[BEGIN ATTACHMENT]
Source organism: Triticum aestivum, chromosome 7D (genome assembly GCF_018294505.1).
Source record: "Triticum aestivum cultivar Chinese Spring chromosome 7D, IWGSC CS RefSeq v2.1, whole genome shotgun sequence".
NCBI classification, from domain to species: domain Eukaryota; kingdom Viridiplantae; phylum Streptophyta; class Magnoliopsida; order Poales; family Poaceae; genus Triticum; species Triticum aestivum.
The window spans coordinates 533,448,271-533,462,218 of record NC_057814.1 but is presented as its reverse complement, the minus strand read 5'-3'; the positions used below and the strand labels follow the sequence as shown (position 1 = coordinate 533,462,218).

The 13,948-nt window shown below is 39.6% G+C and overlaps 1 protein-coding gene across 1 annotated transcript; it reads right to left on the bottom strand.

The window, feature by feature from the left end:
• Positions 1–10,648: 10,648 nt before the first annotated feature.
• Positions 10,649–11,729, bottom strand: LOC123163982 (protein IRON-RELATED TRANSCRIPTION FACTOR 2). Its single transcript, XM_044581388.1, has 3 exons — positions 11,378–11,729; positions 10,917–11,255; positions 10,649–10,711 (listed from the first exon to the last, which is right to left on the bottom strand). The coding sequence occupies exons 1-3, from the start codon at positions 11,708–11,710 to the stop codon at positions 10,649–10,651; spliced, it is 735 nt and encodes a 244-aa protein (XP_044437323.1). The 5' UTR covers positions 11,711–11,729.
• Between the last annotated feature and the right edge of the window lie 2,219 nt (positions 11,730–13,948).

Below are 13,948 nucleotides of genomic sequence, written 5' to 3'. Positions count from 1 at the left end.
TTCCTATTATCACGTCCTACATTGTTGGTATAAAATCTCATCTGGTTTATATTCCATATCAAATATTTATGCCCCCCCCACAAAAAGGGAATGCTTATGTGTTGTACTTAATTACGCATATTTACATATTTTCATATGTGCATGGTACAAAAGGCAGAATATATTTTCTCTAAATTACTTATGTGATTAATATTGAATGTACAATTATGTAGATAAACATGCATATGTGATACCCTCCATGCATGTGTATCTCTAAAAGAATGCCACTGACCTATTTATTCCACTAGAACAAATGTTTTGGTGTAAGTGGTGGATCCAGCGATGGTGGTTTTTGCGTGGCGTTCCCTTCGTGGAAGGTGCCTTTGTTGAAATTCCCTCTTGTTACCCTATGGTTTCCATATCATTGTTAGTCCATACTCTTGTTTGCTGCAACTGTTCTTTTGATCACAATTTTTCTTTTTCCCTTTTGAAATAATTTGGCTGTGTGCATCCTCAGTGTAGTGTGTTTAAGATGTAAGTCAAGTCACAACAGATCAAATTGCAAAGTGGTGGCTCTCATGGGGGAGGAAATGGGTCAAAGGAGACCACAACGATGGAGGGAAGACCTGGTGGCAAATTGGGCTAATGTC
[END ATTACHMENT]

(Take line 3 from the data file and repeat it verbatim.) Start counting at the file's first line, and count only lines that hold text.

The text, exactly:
NCBI classification, from domain to species: domain Eukaryota; kingdom Viridiplantae; phylum Streptophyta; class Magnoliopsida; order Poales; family Poaceae; genus Triticum; species Triticum aestivum.